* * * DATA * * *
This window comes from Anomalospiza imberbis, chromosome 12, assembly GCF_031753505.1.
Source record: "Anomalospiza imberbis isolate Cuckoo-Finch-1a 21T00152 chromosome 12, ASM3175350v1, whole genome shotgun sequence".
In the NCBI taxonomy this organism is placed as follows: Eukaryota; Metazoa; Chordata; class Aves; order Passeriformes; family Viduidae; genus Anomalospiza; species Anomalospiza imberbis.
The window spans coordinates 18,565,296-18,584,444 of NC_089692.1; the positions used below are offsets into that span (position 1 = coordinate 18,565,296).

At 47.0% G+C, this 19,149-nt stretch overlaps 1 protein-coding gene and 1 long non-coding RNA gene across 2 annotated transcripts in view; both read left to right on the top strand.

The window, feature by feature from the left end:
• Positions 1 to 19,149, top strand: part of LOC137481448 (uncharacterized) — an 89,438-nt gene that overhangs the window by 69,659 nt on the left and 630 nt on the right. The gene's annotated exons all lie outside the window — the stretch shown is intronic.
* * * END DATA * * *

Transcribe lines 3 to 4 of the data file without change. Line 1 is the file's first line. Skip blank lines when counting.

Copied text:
In the NCBI taxonomy this organism is placed as follows: Eukaryota; Metazoa; Chordata; class Aves; order Passeriformes; family Viduidae; genus Anomalospiza; species Anomalospiza imberbis.
The window spans coordinates 18,565,296-18,584,444 of NC_089692.1; the positions used below are offsets into that span (position 1 = coordinate 18,565,296).